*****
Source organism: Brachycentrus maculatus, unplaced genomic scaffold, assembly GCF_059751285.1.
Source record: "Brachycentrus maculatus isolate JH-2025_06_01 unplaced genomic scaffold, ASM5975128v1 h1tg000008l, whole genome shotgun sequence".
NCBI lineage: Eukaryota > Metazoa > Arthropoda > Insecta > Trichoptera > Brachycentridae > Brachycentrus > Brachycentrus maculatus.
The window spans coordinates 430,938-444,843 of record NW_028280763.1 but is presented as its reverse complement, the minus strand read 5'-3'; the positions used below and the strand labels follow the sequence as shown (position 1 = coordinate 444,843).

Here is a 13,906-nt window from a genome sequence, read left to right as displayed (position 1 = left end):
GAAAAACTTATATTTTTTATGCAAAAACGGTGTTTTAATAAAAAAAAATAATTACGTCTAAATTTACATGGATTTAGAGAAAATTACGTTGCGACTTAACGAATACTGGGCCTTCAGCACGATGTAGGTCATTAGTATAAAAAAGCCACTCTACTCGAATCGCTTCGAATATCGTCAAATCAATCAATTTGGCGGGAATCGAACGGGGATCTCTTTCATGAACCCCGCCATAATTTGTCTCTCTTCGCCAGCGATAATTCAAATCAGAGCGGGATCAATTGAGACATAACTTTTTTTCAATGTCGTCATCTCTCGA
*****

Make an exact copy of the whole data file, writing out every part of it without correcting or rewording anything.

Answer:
Source organism: Brachycentrus maculatus, unplaced genomic scaffold, assembly GCF_059751285.1.
Source record: "Brachycentrus maculatus isolate JH-2025_06_01 unplaced genomic scaffold, ASM5975128v1 h1tg000008l, whole genome shotgun sequence".
NCBI lineage: Eukaryota > Metazoa > Arthropoda > Insecta > Trichoptera > Brachycentridae > Brachycentrus > Brachycentrus maculatus.
The window spans coordinates 430,938-444,843 of record NW_028280763.1 but is presented as its reverse complement, the minus strand read 5'-3'; the positions used below and the strand labels follow the sequence as shown (position 1 = coordinate 444,843).

Here is a 13,906-nt window from a genome sequence, read left to right as displayed (position 1 = left end):
GAAAAACTTATATTTTTTATGCAAAAACGGTGTTTTAATAAAAAAAAATAATTACGTCTAAATTTACATGGATTTAGAGAAAATTACGTTGCGACTTAACGAATACTGGGCCTTCAGCACGATGTAGGTCATTAGTATAAAAAAGCCACTCTACTCGAATCGCTTCGAATATCGTCAAATCAATCAATTTGGCGGGAATCGAACGGGGATCTCTTTCATGAACCCCGCCATAATTTGTCTCTCTTCGCCAGCGATAATTCAAATCAGAGCGGGATCAATTGAGACATAACTTTTTTTCAATGTCGTCATCTCTCGA